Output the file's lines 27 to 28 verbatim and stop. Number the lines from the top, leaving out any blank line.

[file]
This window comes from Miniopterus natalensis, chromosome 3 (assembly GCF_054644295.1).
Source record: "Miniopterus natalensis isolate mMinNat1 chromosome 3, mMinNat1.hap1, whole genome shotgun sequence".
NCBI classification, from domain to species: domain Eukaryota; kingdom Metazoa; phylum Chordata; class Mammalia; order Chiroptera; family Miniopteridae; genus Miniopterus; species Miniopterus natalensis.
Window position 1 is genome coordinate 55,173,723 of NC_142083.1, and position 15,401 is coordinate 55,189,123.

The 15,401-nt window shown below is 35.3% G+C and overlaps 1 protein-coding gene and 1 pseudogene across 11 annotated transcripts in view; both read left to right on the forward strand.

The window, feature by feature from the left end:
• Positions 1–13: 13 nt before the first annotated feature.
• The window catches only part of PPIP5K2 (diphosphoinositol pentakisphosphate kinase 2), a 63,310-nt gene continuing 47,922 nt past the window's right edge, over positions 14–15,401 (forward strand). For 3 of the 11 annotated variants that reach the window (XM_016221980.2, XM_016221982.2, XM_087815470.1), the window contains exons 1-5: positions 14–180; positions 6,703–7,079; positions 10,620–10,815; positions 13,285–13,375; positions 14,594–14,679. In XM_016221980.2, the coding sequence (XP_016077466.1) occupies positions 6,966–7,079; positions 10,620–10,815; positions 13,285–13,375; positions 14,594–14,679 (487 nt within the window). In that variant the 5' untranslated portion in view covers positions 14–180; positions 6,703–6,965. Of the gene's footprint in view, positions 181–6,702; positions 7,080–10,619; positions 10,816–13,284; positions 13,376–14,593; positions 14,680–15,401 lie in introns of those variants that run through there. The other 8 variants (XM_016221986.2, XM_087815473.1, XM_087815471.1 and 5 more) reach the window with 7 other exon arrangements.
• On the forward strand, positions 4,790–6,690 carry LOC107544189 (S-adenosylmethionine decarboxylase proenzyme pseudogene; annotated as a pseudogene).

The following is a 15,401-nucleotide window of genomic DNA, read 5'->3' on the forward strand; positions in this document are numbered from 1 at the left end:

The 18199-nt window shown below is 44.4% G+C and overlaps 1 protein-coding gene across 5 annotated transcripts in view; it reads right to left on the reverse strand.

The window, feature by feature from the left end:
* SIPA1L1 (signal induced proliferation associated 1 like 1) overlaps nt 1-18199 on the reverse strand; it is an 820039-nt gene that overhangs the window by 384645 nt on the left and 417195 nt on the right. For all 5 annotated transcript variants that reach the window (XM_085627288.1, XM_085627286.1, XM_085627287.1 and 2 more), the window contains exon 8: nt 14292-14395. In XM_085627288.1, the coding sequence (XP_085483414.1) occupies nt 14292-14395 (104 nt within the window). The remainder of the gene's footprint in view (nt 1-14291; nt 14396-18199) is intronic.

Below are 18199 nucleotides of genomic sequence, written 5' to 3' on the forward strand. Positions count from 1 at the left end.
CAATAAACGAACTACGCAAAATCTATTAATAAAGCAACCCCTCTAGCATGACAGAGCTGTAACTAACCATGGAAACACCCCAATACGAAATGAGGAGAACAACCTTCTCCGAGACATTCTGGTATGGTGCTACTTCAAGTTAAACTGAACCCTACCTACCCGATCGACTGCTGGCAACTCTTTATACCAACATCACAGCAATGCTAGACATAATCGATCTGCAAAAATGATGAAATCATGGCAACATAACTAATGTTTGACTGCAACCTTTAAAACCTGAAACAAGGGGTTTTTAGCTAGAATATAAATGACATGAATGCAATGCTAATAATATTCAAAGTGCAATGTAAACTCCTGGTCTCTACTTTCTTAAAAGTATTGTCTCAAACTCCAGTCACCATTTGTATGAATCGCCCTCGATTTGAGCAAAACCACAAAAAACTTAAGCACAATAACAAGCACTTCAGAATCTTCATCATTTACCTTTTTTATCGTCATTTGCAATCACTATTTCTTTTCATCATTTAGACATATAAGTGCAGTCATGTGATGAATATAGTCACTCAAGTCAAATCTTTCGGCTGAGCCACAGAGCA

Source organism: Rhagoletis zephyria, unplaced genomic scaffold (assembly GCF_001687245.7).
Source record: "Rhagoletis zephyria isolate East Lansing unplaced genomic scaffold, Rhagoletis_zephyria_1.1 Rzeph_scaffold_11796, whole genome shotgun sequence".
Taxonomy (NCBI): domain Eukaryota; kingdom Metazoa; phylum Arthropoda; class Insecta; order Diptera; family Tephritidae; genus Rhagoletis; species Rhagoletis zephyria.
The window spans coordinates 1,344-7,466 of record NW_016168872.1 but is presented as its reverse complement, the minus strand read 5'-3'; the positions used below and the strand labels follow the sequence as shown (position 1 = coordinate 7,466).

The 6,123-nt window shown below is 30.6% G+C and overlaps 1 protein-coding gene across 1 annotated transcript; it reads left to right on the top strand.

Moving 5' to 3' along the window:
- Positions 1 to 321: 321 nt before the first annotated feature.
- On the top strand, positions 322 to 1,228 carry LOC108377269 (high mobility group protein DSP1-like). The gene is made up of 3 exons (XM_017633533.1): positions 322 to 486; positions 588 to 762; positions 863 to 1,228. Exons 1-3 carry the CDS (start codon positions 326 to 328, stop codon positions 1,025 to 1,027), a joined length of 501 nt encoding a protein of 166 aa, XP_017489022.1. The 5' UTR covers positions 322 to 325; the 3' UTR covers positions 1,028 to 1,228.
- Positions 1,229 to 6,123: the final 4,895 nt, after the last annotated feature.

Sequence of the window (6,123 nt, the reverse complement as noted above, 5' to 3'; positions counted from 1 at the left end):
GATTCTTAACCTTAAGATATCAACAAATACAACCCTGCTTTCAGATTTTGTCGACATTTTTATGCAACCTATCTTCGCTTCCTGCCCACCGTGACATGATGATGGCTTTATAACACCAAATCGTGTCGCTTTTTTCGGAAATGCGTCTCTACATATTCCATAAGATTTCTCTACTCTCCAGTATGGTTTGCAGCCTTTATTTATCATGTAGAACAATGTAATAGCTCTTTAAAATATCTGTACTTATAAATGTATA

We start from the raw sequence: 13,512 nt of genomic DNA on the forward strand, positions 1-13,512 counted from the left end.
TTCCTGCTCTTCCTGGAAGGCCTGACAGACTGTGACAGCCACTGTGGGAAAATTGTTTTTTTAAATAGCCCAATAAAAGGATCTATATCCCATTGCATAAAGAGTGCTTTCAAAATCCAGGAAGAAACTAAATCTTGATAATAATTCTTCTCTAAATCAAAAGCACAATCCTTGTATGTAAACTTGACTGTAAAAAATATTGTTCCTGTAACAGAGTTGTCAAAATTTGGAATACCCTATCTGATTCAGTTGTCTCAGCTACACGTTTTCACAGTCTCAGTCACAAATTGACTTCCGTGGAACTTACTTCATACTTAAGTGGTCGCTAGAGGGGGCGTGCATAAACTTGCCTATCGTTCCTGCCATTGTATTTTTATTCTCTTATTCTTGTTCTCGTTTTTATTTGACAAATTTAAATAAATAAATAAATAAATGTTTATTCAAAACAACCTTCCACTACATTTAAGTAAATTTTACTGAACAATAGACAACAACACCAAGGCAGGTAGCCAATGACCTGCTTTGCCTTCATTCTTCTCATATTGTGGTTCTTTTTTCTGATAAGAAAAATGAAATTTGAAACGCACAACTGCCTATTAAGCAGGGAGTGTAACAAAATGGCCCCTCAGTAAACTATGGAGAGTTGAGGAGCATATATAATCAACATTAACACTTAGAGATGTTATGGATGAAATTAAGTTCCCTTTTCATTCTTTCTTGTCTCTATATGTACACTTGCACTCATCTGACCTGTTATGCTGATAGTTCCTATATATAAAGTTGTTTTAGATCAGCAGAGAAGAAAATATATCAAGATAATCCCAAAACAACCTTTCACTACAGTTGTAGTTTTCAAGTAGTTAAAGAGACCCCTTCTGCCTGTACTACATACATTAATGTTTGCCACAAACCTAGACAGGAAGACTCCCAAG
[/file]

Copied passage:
We start from the raw sequence: 13,512 nt of genomic DNA on the forward strand, positions 1-13,512 counted from the left end.
TTCCTGCTCTTCCTGGAAGGCCTGACAGACTGTGACAGCCACTGTGGGAAAATTGTTTTTTTAAATAGCCCAATAAAAGGATCTATATCCCATTGCATAAAGAGTGCTTTCAAAATCCAGGAAGAAACTAAATCTTGATAATAATTCTTCTCTAAATCAAAAGCACAATCCTTGTATGTAAACTTGACTGTAAAAAATATTGTTCCTGTAACAGAGTTGTCAAAATTTGGAATACCCTATCTGATTCAGTTGTCTCAGCTACACGTTTTCACAGTCTCAGTCACAAATTGACTTCCGTGGAACTTACTTCATACTTAAGTGGTCGCTAGAGGGGGCGTGCATAAACTTGCCTATCGTTCCTGCCATTGTATTTTTATTCTCTTATTCTTGTTCTCGTTTTTATTTGACAAATTTAAATAAATAAATAAATAAATGTTTATTCAAAACAACCTTCCACTACATTTAAGTAAATTTTACTGAACAATAGACAACAACACCAAGGCAGGTAGCCAATGACCTGCTTTGCCTTCATTCTTCTCATATTGTGGTTCTTTTTTCTGATAAGAAAAATGAAATTTGAAACGCACAACTGCCTATTAAGCAGGGAGTGTAACAAAATGGCCCCTCAGTAAACTATGGAGAGTTGAGGAGCATATATAATCAACATTAACACTTAGAGATGTTATGGATGAAATTAAGTTCCCTTTTCATTCTTTCTTGTCTCTATATGTACACTTGCACTCATCTGACCTGTTATGCTGATAGTTCCTATATATAAAGTTGTTTTAGATCAGCAGAGAAGAAAATATATCAAGATAATCCCAAAACAACCTTTCACTACAGTTGTAGTTTTCAAGTAGTTAAAGAGACCCCTTCTGCCTGTACTACATACATTAATGTTTGCCACAAACCTAGACAGGAAGACTCCCAAG